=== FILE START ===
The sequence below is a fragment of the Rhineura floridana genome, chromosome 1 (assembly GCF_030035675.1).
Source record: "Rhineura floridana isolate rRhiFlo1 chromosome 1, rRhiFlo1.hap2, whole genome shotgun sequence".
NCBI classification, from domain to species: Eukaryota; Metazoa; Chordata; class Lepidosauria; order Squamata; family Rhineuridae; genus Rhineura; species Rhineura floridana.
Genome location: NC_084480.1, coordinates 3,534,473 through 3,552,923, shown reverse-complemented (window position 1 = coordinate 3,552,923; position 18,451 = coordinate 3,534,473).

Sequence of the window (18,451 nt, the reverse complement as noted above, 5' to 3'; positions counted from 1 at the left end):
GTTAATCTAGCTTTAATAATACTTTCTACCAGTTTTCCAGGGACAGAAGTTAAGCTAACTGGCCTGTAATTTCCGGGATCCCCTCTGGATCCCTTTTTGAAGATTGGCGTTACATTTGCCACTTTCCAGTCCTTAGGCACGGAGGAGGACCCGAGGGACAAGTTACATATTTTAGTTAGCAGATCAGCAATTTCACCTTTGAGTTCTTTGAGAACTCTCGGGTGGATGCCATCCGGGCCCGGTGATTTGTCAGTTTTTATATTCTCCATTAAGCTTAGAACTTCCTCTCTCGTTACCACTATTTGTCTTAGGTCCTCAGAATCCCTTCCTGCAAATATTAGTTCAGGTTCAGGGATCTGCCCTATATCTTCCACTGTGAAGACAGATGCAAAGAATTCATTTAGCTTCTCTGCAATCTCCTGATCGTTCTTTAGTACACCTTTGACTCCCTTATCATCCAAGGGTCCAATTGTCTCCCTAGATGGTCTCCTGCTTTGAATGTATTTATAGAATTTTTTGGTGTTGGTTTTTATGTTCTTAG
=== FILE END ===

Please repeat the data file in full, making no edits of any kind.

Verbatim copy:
The sequence below is a fragment of the Rhineura floridana genome, chromosome 1 (assembly GCF_030035675.1).
Source record: "Rhineura floridana isolate rRhiFlo1 chromosome 1, rRhiFlo1.hap2, whole genome shotgun sequence".
NCBI classification, from domain to species: Eukaryota; Metazoa; Chordata; class Lepidosauria; order Squamata; family Rhineuridae; genus Rhineura; species Rhineura floridana.
Genome location: NC_084480.1, coordinates 3,534,473 through 3,552,923, shown reverse-complemented (window position 1 = coordinate 3,552,923; position 18,451 = coordinate 3,534,473).

Sequence of the window (18,451 nt, the reverse complement as noted above, 5' to 3'; positions counted from 1 at the left end):
GTTAATCTAGCTTTAATAATACTTTCTACCAGTTTTCCAGGGACAGAAGTTAAGCTAACTGGCCTGTAATTTCCGGGATCCCCTCTGGATCCCTTTTTGAAGATTGGCGTTACATTTGCCACTTTCCAGTCCTTAGGCACGGAGGAGGACCCGAGGGACAAGTTACATATTTTAGTTAGCAGATCAGCAATTTCACCTTTGAGTTCTTTGAGAACTCTCGGGTGGATGCCATCCGGGCCCGGTGATTTGTCAGTTTTTATATTCTCCATTAAGCTTAGAACTTCCTCTCTCGTTACCACTATTTGTCTTAGGTCCTCAGAATCCCTTCCTGCAAATATTAGTTCAGGTTCAGGGATCTGCCCTATATCTTCCACTGTGAAGACAGATGCAAAGAATTCATTTAGCTTCTCTGCAATCTCCTGATCGTTCTTTAGTACACCTTTGACTCCCTTATCATCCAAGGGTCCAATTGTCTCCCTAGATGGTCTCCTGCTTTGAATGTATTTATAGAATTTTTTGGTGTTGGTTTTTATGTTCTTAG